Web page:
Department of Conservation and Land Management (Western Australia)

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Department of Conservation and Land Management (Western Australia)
Generic (Western Australia) shoulder patch for Western Australia Department of Conservation and Land Management staff uniform in 2005.
Agency overview
Formed22 March 1985
Preceding agencies
  • Forests Department
  • National Parks Authority
  • Wildlife section of the Department of Fisheries and Wildlife
Superseding agency
JurisdictionGovernment of Western Australia
Agency executives
  • Dr Syd SHEA, Executive Director
  • Mr Keiran McNamara †, Executive Director
Child agencies (archive)

The Department of Conservation and Land Management (CALM) was a department of the Government of Western Australia that was responsible for implementing the state's conservation and environment legislation and regulations. It was created by the Conservation and Land Management Act 1984, also known as the CALM Act,[1] which is still in force as of 2020.[2]

The Department of Conservation and Land Management was responsible from 22 March 1985 to 30 June 2006 for protecting and conserving the State of Western Australia’s environment; this included managing the state's national parks, marine parks, conservation parks, state forests, timber reserves and nature reserves.

The Conservation Commission of Western Australia, responsible for assessing and auditing the performance of the department, was also created by the CALM Act.[3] Now (as of 2020 renamed the Conservation and Parks Commission),[4] its functions have broadened, with its purpose stated as "to act as an independent and trusted community steward and government advisor for the protection of Western Australia’s biodiversity and conservation estate while fostering its appreciation and sustainable use".[5]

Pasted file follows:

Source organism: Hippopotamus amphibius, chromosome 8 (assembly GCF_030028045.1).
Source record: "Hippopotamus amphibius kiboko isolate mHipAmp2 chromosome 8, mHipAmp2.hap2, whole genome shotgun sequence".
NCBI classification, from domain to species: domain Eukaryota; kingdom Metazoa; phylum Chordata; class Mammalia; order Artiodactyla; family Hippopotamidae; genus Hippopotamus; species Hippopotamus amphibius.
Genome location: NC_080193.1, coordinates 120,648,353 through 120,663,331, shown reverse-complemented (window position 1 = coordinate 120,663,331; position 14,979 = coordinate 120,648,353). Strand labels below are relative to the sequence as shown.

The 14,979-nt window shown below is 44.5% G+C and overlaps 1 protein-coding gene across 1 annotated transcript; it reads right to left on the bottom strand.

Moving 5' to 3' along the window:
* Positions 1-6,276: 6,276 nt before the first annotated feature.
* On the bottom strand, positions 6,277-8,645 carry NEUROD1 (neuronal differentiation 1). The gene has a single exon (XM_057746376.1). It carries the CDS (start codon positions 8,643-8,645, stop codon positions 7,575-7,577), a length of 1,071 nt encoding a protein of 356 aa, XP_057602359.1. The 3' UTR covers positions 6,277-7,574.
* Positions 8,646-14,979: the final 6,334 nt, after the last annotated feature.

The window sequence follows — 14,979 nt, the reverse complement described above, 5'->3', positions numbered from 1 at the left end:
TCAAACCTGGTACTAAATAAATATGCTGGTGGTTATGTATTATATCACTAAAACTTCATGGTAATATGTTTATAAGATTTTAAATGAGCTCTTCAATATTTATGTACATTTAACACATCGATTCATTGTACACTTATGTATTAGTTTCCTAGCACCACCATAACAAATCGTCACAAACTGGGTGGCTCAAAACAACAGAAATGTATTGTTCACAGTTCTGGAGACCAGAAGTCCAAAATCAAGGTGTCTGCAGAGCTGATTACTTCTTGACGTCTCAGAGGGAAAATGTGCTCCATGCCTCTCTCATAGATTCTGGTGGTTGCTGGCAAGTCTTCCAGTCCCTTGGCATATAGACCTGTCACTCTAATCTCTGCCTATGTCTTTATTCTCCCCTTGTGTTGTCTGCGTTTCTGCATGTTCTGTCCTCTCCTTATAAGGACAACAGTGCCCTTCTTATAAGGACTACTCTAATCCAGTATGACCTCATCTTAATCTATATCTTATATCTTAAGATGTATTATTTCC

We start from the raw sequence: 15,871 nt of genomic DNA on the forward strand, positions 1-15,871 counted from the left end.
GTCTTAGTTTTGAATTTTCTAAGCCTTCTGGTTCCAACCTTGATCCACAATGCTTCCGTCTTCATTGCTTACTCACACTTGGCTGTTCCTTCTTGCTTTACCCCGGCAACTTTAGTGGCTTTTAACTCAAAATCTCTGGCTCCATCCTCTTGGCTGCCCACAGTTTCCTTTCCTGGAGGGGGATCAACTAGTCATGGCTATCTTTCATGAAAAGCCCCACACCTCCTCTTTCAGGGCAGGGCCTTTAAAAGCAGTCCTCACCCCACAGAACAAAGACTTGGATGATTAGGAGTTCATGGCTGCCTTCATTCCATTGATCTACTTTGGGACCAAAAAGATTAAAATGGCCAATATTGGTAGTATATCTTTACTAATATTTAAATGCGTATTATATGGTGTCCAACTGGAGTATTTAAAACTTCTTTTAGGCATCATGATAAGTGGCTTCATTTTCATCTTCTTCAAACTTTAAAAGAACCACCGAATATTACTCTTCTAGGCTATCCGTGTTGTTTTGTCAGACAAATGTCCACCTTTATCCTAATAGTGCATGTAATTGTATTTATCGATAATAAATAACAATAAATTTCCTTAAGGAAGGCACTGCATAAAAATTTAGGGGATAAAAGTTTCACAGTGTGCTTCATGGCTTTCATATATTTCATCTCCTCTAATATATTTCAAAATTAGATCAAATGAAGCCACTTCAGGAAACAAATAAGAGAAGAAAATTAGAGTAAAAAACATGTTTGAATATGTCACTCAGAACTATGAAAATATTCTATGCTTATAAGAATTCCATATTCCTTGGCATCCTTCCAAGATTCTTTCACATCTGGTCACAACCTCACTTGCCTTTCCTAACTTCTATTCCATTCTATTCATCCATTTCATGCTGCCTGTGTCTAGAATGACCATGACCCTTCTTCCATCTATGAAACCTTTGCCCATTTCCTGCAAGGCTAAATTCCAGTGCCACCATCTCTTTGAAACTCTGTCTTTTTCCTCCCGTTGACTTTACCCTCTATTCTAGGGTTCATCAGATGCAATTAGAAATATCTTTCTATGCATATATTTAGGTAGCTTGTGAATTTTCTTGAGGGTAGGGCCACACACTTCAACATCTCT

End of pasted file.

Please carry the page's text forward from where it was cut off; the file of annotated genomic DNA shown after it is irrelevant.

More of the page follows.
Status (at dissolution, 30 June 2006)[edit]

CALM had management responsibilities in:[6]

  • 97 national parks (5 593 536 ha)
  • conservation parks (843,155 ha)
  • 9 marine parks (1,261,166 ha)
  • 1 marine nature reserve (1 489 461 ha)
  • 2 marine management areas (143,385 ha)
  • nature reserves (10 860 832 ha)
  • state forests (1,304,619 ha)
  • timber reserves (123,344 ha)
  • other recreational / conservation reserves, freehold and other managed lands (6,200,799 ha)

At 30 June 2006, the total area under CALM’s care was 26,339,492 ha. The land area managed by the Department was about 9.78% of the land area of Western Australia.

CALM-managed lands and waters received 11,842,000 visits during 2005-2006.

Between 1998 and 2006, the number of people registered as volunteers with the Department grew from 836 to 3,882 with 470,600 hours contributed.

Between 2000 and 2006, the CALM Bush Ranger cadets program showed an increase from 800 to 1,215 Bush Ranger cadets that contributed a total of 268,375 hours to conservation projects just on the last scholar year (2005).

CALM was responsible for the wildlife conservation project Western Shield which is pest animal control (more than 3.9 million hectares of conservation reserves and State forests baited for feral animal control).

CALM also managed two long distance trails:

  • the Bibbulmun Track for walkers, where the analysis of the data collected from the campsite registers has revealed that: